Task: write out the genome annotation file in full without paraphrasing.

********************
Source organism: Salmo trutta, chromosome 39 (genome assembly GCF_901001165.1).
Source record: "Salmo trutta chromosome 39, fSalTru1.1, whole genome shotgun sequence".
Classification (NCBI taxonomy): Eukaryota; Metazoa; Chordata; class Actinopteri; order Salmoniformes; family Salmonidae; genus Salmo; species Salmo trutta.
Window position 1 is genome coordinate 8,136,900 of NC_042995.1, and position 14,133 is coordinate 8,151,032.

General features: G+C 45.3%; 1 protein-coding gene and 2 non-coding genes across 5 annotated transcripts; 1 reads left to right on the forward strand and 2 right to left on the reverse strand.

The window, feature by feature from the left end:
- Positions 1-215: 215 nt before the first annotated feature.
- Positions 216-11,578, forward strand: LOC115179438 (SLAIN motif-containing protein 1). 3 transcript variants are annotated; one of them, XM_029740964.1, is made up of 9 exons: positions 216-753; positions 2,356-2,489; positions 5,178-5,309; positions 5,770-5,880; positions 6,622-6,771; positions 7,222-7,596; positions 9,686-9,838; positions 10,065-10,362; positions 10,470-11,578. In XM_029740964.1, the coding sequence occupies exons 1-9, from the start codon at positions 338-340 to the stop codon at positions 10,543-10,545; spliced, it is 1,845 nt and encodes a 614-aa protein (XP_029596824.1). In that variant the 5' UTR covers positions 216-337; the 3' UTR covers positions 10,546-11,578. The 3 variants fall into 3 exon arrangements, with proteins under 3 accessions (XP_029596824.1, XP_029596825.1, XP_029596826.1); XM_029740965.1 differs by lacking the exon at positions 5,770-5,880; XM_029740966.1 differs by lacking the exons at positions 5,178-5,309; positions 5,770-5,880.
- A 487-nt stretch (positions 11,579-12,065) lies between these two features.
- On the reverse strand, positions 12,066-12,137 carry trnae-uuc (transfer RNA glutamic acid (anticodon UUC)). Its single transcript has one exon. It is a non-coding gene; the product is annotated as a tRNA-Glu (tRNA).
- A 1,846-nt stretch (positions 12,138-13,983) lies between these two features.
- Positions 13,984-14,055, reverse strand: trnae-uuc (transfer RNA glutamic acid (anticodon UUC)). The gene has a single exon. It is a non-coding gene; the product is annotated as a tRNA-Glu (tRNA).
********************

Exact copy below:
Source organism: Salmo trutta, chromosome 39 (genome assembly GCF_901001165.1).
Source record: "Salmo trutta chromosome 39, fSalTru1.1, whole genome shotgun sequence".
Classification (NCBI taxonomy): Eukaryota; Metazoa; Chordata; class Actinopteri; order Salmoniformes; family Salmonidae; genus Salmo; species Salmo trutta.
Window position 1 is genome coordinate 8,136,900 of NC_042995.1, and position 14,133 is coordinate 8,151,032.

General features: G+C 45.3%; 1 protein-coding gene and 2 non-coding genes across 5 annotated transcripts; 1 reads left to right on the forward strand and 2 right to left on the reverse strand.

The window, feature by feature from the left end:
- Positions 1-215: 215 nt before the first annotated feature.
- Positions 216-11,578, forward strand: LOC115179438 (SLAIN motif-containing protein 1). 3 transcript variants are annotated; one of them, XM_029740964.1, is made up of 9 exons: positions 216-753; positions 2,356-2,489; positions 5,178-5,309; positions 5,770-5,880; positions 6,622-6,771; positions 7,222-7,596; positions 9,686-9,838; positions 10,065-10,362; positions 10,470-11,578. In XM_029740964.1, the coding sequence occupies exons 1-9, from the start codon at positions 338-340 to the stop codon at positions 10,543-10,545; spliced, it is 1,845 nt and encodes a 614-aa protein (XP_029596824.1). In that variant the 5' UTR covers positions 216-337; the 3' UTR covers positions 10,546-11,578. The 3 variants fall into 3 exon arrangements, with proteins under 3 accessions (XP_029596824.1, XP_029596825.1, XP_029596826.1); XM_029740965.1 differs by lacking the exon at positions 5,770-5,880; XM_029740966.1 differs by lacking the exons at positions 5,178-5,309; positions 5,770-5,880.
- A 487-nt stretch (positions 11,579-12,065) lies between these two features.
- On the reverse strand, positions 12,066-12,137 carry trnae-uuc (transfer RNA glutamic acid (anticodon UUC)). Its single transcript has one exon. It is a non-coding gene; the product is annotated as a tRNA-Glu (tRNA).
- A 1,846-nt stretch (positions 12,138-13,983) lies between these two features.
- Positions 13,984-14,055, reverse strand: trnae-uuc (transfer RNA glutamic acid (anticodon UUC)). The gene has a single exon. It is a non-coding gene; the product is annotated as a tRNA-Glu (tRNA).